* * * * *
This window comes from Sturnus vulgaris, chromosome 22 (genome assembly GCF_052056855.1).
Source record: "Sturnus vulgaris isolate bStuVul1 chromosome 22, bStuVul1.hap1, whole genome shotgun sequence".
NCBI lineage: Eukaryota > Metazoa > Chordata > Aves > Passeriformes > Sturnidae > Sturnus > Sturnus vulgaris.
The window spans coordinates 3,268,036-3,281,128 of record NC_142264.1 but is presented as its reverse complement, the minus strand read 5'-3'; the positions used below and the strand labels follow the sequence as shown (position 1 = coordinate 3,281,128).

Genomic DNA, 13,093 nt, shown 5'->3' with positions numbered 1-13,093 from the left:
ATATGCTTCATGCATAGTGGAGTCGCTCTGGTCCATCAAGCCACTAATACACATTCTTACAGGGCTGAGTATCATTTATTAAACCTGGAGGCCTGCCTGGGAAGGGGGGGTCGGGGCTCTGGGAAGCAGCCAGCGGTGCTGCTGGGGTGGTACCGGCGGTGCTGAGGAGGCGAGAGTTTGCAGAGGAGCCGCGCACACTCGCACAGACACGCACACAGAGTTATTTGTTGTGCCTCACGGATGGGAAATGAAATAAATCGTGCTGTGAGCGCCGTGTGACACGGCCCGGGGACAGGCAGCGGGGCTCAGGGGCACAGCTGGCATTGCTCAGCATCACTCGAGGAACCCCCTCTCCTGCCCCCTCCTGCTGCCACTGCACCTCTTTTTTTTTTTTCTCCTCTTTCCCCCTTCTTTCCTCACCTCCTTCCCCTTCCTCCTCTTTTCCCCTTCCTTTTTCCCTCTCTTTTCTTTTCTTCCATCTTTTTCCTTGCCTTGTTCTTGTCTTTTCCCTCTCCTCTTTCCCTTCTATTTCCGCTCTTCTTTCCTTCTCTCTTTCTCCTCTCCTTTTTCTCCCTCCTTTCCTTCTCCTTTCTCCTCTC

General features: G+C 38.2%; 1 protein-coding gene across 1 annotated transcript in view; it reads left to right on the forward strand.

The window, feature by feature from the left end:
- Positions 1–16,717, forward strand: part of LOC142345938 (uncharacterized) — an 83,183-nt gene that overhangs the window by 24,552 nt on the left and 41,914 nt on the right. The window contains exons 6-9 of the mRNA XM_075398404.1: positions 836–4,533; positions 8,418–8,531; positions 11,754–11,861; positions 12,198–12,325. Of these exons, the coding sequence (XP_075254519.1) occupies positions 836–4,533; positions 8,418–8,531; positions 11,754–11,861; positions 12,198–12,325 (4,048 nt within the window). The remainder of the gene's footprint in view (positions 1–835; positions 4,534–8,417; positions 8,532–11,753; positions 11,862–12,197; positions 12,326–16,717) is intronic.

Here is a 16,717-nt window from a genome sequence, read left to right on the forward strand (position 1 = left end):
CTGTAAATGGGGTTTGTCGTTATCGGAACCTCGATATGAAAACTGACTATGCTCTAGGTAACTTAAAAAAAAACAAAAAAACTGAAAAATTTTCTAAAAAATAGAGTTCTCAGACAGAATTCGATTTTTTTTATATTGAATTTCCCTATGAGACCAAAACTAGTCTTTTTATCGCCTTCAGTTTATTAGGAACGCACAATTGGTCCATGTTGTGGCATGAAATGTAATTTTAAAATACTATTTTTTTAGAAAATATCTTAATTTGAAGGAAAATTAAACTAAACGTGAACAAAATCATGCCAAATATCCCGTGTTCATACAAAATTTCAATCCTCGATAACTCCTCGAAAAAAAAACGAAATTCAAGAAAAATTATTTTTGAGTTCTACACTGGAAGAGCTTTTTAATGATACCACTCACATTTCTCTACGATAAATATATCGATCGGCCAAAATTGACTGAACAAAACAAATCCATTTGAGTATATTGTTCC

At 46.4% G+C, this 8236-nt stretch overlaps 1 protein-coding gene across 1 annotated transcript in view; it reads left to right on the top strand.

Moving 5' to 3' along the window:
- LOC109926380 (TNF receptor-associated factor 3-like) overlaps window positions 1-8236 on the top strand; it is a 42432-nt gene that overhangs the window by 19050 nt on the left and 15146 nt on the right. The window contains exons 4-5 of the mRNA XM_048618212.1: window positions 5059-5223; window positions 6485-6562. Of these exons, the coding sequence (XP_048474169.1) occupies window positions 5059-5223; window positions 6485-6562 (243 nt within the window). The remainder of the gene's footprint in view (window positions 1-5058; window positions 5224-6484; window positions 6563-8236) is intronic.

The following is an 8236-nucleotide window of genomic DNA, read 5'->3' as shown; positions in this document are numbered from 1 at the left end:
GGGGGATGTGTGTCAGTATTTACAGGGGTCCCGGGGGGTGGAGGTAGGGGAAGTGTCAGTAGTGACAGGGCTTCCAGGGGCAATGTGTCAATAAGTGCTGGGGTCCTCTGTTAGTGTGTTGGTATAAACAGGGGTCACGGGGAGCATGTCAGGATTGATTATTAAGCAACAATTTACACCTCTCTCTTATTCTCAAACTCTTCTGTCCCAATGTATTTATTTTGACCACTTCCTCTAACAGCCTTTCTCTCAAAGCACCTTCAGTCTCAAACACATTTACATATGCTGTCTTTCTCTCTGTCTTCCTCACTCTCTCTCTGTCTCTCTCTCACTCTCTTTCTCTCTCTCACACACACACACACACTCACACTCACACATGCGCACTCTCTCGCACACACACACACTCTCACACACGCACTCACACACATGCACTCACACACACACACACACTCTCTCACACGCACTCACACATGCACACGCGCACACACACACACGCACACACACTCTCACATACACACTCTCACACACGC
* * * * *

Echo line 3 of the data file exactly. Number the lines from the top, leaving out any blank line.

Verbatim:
NCBI lineage: Eukaryota > Metazoa > Chordata > Aves > Passeriformes > Sturnidae > Sturnus > Sturnus vulgaris.